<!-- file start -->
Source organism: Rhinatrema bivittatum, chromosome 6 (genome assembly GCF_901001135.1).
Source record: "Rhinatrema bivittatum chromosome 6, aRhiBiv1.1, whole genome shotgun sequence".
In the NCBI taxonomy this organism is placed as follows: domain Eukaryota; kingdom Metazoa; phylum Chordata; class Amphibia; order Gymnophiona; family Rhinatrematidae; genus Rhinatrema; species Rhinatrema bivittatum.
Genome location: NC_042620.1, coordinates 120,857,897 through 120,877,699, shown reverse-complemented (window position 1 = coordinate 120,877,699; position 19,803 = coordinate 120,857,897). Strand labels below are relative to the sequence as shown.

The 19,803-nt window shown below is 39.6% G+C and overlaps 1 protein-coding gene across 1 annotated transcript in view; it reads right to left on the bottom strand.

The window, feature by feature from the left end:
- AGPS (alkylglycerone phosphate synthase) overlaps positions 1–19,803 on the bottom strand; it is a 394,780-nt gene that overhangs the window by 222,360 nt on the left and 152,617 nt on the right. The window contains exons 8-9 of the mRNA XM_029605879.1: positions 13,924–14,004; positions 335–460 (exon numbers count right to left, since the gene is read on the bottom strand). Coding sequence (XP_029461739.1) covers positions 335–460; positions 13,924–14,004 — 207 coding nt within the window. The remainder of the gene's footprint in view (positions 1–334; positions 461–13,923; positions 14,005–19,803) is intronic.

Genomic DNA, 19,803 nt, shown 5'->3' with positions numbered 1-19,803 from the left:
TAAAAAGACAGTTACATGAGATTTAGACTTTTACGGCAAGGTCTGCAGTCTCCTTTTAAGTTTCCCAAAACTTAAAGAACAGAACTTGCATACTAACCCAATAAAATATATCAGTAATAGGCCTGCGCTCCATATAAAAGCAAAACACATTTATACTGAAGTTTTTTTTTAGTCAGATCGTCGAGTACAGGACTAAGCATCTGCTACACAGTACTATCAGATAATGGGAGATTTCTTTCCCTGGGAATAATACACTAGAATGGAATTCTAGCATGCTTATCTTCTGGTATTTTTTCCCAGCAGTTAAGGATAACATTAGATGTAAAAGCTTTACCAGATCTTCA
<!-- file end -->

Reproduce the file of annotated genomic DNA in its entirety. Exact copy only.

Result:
Source organism: Rhinatrema bivittatum, chromosome 6 (genome assembly GCF_901001135.1).
Source record: "Rhinatrema bivittatum chromosome 6, aRhiBiv1.1, whole genome shotgun sequence".
In the NCBI taxonomy this organism is placed as follows: domain Eukaryota; kingdom Metazoa; phylum Chordata; class Amphibia; order Gymnophiona; family Rhinatrematidae; genus Rhinatrema; species Rhinatrema bivittatum.
Genome location: NC_042620.1, coordinates 120,857,897 through 120,877,699, shown reverse-complemented (window position 1 = coordinate 120,877,699; position 19,803 = coordinate 120,857,897). Strand labels below are relative to the sequence as shown.

The 19,803-nt window shown below is 39.6% G+C and overlaps 1 protein-coding gene across 1 annotated transcript in view; it reads right to left on the bottom strand.

The window, feature by feature from the left end:
- AGPS (alkylglycerone phosphate synthase) overlaps positions 1–19,803 on the bottom strand; it is a 394,780-nt gene that overhangs the window by 222,360 nt on the left and 152,617 nt on the right. The window contains exons 8-9 of the mRNA XM_029605879.1: positions 13,924–14,004; positions 335–460 (exon numbers count right to left, since the gene is read on the bottom strand). Coding sequence (XP_029461739.1) covers positions 335–460; positions 13,924–14,004 — 207 coding nt within the window. The remainder of the gene's footprint in view (positions 1–334; positions 461–13,923; positions 14,005–19,803) is intronic.

Genomic DNA, 19,803 nt, shown 5'->3' with positions numbered 1-19,803 from the left:
TAAAAAGACAGTTACATGAGATTTAGACTTTTACGGCAAGGTCTGCAGTCTCCTTTTAAGTTTCCCAAAACTTAAAGAACAGAACTTGCATACTAACCCAATAAAATATATCAGTAATAGGCCTGCGCTCCATATAAAAGCAAAACACATTTATACTGAAGTTTTTTTTTAGTCAGATCGTCGAGTACAGGACTAAGCATCTGCTACACAGTACTATCAGATAATGGGAGATTTCTTTCCCTGGGAATAATACACTAGAATGGAATTCTAGCATGCTTATCTTCTGGTATTTTTTCCCAGCAGTTAAGGATAACATTAGATGTAAAAGCTTTACCAGATCTTCA